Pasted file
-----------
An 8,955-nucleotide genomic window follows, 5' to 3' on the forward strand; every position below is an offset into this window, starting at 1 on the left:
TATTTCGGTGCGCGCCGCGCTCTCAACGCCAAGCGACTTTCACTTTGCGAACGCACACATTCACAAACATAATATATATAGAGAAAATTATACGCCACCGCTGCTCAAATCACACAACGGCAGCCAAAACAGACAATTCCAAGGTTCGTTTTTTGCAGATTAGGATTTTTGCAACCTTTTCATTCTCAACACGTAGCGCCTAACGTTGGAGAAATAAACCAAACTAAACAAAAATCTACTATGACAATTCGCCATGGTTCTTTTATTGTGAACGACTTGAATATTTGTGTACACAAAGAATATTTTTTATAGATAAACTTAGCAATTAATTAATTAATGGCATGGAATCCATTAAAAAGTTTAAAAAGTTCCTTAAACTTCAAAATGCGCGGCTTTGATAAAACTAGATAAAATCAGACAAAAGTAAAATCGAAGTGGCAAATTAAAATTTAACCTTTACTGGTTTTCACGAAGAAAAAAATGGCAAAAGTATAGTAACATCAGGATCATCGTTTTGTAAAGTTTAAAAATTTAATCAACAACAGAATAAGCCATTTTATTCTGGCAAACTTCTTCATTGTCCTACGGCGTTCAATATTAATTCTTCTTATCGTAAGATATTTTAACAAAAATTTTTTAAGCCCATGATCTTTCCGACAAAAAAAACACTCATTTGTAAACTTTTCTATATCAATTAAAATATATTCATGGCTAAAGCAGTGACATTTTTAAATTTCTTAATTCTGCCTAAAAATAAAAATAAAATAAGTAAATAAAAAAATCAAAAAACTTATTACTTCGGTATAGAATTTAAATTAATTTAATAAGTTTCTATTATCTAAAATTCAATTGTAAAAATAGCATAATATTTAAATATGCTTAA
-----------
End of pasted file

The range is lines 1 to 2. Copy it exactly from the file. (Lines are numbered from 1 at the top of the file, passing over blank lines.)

An 8,955-nucleotide genomic window follows, 5' to 3' on the forward strand; every position below is an offset into this window, starting at 1 on the left:
TATTTCGGTGCGCGCCGCGCTCTCAACGCCAAGCGACTTTCACTTTGCGAACGCACACATTCACAAACATAATATATATAGAGAAAATTATACGCCACCGCTGCTCAAATCACACAACGGCAGCCAAAACAGACAATTCCAAGGTTCGTTTTTTGCAGATTAGGATTTTTGCAACCTTTTCATTCTCAACACGTAGCGCCTAACGTTGGAGAAATAAACCAAACTAAACAAAAATCTACTATGACAATTCGCCATGGTTCTTTTATTGTGAACGACTTGAATATTTGTGTACACAAAGAATATTTTTTATAGATAAACTTAGCAATTAATTAATTAATGGCATGGAATCCATTAAAAAGTTTAAAAAGTTCCTTAAACTTCAAAATGCGCGGCTTTGATAAAACTAGATAAAATCAGACAAAAGTAAAATCGAAGTGGCAAATTAAAATTTAACCTTTACTGGTTTTCACGAAGAAAAAAATGGCAAAAGTATAGTAACATCAGGATCATCGTTTTGTAAAGTTTAAAAATTTAATCAACAACAGAATAAGCCATTTTATTCTGGCAAACTTCTTCATTGTCCTACGGCGTTCAATATTAATTCTTCTTATCGTAAGATATTTTAACAAAAATTTTTTAAGCCCATGATCTTTCCGACAAAAAAAACACTCATTTGTAAACTTTTCTATATCAATTAAAATATATTCATGGCTAAAGCAGTGACATTTTTAAATTTCTTAATTCTGCCTAAAAATAAAAATAAAATAAGTAAATAAAAAAATCAAAAAACTTATTACTTCGGTATAGAATTTAAATTAATTTAATAAGTTTCTATTATCTAAAATTCAATTGTAAAAATAGCATAATATTTAAATATGCTTAA